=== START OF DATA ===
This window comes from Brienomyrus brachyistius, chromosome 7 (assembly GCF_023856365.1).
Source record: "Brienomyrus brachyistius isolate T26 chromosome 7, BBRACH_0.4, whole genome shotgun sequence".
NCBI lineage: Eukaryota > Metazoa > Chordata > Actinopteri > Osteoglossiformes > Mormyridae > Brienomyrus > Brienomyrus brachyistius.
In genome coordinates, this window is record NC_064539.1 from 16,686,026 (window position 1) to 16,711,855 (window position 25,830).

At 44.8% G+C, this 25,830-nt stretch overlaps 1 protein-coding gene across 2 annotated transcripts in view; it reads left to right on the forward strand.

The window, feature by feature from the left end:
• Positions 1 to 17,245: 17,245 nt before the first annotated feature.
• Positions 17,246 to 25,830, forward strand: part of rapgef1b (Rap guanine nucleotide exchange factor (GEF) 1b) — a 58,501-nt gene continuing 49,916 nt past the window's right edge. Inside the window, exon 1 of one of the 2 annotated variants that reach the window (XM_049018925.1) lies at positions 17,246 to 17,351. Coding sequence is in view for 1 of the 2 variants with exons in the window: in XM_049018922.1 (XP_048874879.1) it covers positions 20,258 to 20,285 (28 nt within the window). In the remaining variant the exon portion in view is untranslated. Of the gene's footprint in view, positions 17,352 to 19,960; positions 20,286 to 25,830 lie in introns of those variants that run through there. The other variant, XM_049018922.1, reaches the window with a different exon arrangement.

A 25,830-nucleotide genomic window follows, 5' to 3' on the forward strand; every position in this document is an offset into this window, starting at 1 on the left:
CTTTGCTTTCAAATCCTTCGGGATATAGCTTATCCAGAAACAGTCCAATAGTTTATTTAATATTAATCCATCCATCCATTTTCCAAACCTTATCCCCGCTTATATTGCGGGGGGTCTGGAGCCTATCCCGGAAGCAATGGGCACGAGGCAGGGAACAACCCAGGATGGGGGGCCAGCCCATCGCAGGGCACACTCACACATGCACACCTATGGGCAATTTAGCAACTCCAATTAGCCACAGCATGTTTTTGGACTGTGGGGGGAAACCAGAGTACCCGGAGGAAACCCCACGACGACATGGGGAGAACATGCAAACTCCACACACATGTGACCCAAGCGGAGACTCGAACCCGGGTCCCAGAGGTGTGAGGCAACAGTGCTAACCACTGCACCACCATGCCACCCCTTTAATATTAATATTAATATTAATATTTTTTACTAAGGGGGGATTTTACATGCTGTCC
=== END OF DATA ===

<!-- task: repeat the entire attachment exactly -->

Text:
This window comes from Brienomyrus brachyistius, chromosome 7 (assembly GCF_023856365.1).
Source record: "Brienomyrus brachyistius isolate T26 chromosome 7, BBRACH_0.4, whole genome shotgun sequence".
NCBI lineage: Eukaryota > Metazoa > Chordata > Actinopteri > Osteoglossiformes > Mormyridae > Brienomyrus > Brienomyrus brachyistius.
In genome coordinates, this window is record NC_064539.1 from 16,686,026 (window position 1) to 16,711,855 (window position 25,830).

At 44.8% G+C, this 25,830-nt stretch overlaps 1 protein-coding gene across 2 annotated transcripts in view; it reads left to right on the forward strand.

The window, feature by feature from the left end:
• Positions 1 to 17,245: 17,245 nt before the first annotated feature.
• Positions 17,246 to 25,830, forward strand: part of rapgef1b (Rap guanine nucleotide exchange factor (GEF) 1b) — a 58,501-nt gene continuing 49,916 nt past the window's right edge. Inside the window, exon 1 of one of the 2 annotated variants that reach the window (XM_049018925.1) lies at positions 17,246 to 17,351. Coding sequence is in view for 1 of the 2 variants with exons in the window: in XM_049018922.1 (XP_048874879.1) it covers positions 20,258 to 20,285 (28 nt within the window). In the remaining variant the exon portion in view is untranslated. Of the gene's footprint in view, positions 17,352 to 19,960; positions 20,286 to 25,830 lie in introns of those variants that run through there. The other variant, XM_049018922.1, reaches the window with a different exon arrangement.

A 25,830-nucleotide genomic window follows, 5' to 3' on the forward strand; every position in this document is an offset into this window, starting at 1 on the left:
CTTTGCTTTCAAATCCTTCGGGATATAGCTTATCCAGAAACAGTCCAATAGTTTATTTAATATTAATCCATCCATCCATTTTCCAAACCTTATCCCCGCTTATATTGCGGGGGGTCTGGAGCCTATCCCGGAAGCAATGGGCACGAGGCAGGGAACAACCCAGGATGGGGGGCCAGCCCATCGCAGGGCACACTCACACATGCACACCTATGGGCAATTTAGCAACTCCAATTAGCCACAGCATGTTTTTGGACTGTGGGGGGAAACCAGAGTACCCGGAGGAAACCCCACGACGACATGGGGAGAACATGCAAACTCCACACACATGTGACCCAAGCGGAGACTCGAACCCGGGTCCCAGAGGTGTGAGGCAACAGTGCTAACCACTGCACCACCATGCCACCCCTTTAATATTAATATTAATATTAATATTTTTTACTAAGGGGGGATTTTACATGCTGTCC